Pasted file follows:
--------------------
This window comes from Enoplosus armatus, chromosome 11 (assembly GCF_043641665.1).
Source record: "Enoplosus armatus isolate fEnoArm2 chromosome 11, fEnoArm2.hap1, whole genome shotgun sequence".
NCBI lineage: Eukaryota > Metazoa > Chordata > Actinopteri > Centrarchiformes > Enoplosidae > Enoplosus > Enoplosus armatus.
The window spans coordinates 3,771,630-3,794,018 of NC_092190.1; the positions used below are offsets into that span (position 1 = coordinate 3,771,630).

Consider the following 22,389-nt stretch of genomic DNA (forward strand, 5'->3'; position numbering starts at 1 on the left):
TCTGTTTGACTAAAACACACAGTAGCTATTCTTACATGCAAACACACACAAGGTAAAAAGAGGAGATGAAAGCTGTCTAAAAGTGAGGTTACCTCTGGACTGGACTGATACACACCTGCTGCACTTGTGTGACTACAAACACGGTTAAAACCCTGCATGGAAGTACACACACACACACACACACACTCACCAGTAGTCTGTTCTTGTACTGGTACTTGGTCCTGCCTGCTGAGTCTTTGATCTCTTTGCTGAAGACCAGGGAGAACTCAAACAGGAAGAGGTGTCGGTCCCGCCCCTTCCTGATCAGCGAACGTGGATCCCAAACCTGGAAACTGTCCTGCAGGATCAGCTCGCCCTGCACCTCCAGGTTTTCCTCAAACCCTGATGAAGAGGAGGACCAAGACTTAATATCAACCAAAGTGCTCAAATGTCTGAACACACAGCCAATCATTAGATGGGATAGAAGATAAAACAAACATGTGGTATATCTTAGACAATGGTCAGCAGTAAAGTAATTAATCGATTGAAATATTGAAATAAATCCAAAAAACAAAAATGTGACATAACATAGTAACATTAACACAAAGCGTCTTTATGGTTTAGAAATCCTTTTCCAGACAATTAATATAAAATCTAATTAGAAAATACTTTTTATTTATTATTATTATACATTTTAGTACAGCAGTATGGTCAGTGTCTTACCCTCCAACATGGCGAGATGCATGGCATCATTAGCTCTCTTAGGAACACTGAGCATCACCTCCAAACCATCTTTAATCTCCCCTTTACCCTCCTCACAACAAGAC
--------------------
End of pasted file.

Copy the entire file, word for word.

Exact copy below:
This window comes from Enoplosus armatus, chromosome 11 (assembly GCF_043641665.1).
Source record: "Enoplosus armatus isolate fEnoArm2 chromosome 11, fEnoArm2.hap1, whole genome shotgun sequence".
NCBI lineage: Eukaryota > Metazoa > Chordata > Actinopteri > Centrarchiformes > Enoplosidae > Enoplosus > Enoplosus armatus.
The window spans coordinates 3,771,630-3,794,018 of NC_092190.1; the positions used below are offsets into that span (position 1 = coordinate 3,771,630).

Consider the following 22,389-nt stretch of genomic DNA (forward strand, 5'->3'; position numbering starts at 1 on the left):
TCTGTTTGACTAAAACACACAGTAGCTATTCTTACATGCAAACACACACAAGGTAAAAAGAGGAGATGAAAGCTGTCTAAAAGTGAGGTTACCTCTGGACTGGACTGATACACACCTGCTGCACTTGTGTGACTACAAACACGGTTAAAACCCTGCATGGAAGTACACACACACACACACACACACTCACCAGTAGTCTGTTCTTGTACTGGTACTTGGTCCTGCCTGCTGAGTCTTTGATCTCTTTGCTGAAGACCAGGGAGAACTCAAACAGGAAGAGGTGTCGGTCCCGCCCCTTCCTGATCAGCGAACGTGGATCCCAAACCTGGAAACTGTCCTGCAGGATCAGCTCGCCCTGCACCTCCAGGTTTTCCTCAAACCCTGATGAAGAGGAGGACCAAGACTTAATATCAACCAAAGTGCTCAAATGTCTGAACACACAGCCAATCATTAGATGGGATAGAAGATAAAACAAACATGTGGTATATCTTAGACAATGGTCAGCAGTAAAGTAATTAATCGATTGAAATATTGAAATAAATCCAAAAAACAAAAATGTGACATAACATAGTAACATTAACACAAAGCGTCTTTATGGTTTAGAAATCCTTTTCCAGACAATTAATATAAAATCTAATTAGAAAATACTTTTTATTTATTATTATTATACATTTTAGTACAGCAGTATGGTCAGTGTCTTACCCTCCAACATGGCGAGATGCATGGCATCATTAGCTCTCTTAGGAACACTGAGCATCACCTCCAAACCATCTTTAATCTCCCCTTTACCCTCCTCACAACAAGAC